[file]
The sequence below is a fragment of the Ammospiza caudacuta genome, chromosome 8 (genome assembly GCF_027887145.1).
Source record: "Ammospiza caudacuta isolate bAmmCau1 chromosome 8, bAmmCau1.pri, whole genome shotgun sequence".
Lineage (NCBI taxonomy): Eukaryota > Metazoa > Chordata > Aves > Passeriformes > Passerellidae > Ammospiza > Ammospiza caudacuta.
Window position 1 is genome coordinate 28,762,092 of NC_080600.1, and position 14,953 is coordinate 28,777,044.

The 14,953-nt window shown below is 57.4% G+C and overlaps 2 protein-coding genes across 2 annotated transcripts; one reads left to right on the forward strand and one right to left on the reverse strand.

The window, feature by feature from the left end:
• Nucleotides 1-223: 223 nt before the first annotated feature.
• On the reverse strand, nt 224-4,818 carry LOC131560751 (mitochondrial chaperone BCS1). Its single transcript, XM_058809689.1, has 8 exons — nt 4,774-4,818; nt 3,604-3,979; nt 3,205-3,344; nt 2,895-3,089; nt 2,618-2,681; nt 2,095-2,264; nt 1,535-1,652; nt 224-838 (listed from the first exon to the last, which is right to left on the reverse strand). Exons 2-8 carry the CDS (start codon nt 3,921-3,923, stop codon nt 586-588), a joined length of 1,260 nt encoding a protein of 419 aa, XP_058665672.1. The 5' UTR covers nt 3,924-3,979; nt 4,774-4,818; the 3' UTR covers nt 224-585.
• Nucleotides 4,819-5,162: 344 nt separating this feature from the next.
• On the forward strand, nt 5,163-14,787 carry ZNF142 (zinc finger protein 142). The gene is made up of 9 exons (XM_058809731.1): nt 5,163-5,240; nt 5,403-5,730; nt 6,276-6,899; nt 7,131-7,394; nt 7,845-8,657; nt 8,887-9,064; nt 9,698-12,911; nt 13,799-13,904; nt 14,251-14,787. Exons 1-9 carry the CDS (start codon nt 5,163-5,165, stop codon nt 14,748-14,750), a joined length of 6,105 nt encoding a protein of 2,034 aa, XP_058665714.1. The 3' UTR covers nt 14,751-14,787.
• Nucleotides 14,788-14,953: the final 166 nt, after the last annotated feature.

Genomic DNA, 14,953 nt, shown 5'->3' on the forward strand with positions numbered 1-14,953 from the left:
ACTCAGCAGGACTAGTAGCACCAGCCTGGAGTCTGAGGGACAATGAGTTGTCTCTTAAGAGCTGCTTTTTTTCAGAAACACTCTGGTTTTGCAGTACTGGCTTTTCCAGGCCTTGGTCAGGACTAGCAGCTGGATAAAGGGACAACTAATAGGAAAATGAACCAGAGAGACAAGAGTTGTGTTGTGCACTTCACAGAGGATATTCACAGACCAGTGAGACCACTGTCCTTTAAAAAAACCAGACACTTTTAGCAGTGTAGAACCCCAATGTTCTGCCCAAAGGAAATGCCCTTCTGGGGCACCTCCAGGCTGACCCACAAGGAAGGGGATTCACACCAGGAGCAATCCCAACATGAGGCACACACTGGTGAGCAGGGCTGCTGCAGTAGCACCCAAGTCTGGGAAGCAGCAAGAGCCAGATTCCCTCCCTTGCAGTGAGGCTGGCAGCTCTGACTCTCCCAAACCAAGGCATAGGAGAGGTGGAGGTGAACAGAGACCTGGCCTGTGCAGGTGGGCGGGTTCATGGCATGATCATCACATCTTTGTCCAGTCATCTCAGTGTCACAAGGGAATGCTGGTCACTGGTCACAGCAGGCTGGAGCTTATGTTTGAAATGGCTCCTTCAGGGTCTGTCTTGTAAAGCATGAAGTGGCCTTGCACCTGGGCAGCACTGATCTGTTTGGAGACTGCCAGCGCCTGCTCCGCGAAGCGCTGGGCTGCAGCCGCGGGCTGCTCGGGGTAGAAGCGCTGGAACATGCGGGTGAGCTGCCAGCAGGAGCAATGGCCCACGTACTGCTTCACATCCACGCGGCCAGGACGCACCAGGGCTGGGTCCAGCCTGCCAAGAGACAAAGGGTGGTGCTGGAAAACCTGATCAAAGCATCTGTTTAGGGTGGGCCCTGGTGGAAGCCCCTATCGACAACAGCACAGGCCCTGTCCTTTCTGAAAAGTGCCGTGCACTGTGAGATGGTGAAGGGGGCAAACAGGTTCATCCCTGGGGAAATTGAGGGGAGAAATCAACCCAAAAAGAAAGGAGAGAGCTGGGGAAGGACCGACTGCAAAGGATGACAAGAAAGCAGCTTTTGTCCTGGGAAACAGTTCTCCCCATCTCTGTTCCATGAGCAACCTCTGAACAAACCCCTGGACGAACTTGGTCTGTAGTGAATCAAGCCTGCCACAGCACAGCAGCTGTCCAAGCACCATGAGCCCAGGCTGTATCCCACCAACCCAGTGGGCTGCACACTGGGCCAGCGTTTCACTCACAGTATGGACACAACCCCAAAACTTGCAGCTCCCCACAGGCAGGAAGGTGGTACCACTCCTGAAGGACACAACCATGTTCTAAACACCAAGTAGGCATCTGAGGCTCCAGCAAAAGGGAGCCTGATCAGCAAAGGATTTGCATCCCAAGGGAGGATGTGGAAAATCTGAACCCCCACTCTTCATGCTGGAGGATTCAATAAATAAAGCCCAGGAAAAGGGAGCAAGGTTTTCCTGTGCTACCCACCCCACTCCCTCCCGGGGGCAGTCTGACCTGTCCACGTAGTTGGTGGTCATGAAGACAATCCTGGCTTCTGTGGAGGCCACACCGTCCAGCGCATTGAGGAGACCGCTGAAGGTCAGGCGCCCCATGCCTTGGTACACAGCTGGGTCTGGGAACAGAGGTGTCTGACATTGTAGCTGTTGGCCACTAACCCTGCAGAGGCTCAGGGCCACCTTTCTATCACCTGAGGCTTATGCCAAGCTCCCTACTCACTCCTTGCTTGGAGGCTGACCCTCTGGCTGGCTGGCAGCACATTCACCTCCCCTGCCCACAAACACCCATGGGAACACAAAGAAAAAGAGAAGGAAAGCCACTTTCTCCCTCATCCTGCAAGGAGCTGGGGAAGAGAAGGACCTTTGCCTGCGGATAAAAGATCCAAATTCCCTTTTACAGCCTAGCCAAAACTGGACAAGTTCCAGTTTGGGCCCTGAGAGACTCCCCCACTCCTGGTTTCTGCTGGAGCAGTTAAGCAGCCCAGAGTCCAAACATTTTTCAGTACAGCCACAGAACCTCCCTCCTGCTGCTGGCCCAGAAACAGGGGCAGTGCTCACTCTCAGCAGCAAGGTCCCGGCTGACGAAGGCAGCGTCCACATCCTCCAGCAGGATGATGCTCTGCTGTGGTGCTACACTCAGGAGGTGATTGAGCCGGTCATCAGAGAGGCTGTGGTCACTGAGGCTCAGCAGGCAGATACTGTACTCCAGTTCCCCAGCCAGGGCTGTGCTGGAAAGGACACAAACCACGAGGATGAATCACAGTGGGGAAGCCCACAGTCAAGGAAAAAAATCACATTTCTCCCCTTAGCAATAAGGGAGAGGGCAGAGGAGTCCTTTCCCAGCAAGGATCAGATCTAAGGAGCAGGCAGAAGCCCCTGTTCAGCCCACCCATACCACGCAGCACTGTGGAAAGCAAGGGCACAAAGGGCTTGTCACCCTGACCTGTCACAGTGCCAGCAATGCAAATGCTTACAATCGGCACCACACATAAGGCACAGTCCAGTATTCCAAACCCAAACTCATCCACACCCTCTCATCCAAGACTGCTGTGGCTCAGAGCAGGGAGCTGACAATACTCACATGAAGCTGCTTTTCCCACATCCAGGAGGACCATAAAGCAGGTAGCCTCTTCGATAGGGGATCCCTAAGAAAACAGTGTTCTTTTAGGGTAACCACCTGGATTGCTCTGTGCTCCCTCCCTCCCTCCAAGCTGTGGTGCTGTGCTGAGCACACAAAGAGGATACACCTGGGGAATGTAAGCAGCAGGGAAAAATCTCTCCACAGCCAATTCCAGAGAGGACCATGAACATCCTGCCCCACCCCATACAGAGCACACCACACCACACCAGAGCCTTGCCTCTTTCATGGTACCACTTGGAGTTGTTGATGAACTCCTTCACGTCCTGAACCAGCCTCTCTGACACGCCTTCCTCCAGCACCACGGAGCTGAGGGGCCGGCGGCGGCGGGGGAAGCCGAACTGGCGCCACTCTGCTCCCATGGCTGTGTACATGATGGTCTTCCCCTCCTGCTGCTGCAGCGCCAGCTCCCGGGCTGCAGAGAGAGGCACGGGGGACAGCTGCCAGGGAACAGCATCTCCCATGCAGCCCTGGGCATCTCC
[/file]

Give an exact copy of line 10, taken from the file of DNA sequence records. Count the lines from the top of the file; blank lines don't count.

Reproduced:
• On the forward strand, nt 5,163-14,787 carry ZNF142 (zinc finger protein 142). The gene is made up of 9 exons (XM_058809731.1): nt 5,163-5,240; nt 5,403-5,730; nt 6,276-6,899; nt 7,131-7,394; nt 7,845-8,657; nt 8,887-9,064; nt 9,698-12,911; nt 13,799-13,904; nt 14,251-14,787. Exons 1-9 carry the CDS (start codon nt 5,163-5,165, stop codon nt 14,748-14,750), a joined length of 6,105 nt encoding a protein of 2,034 aa, XP_058665714.1. The 3' UTR covers nt 14,751-14,787.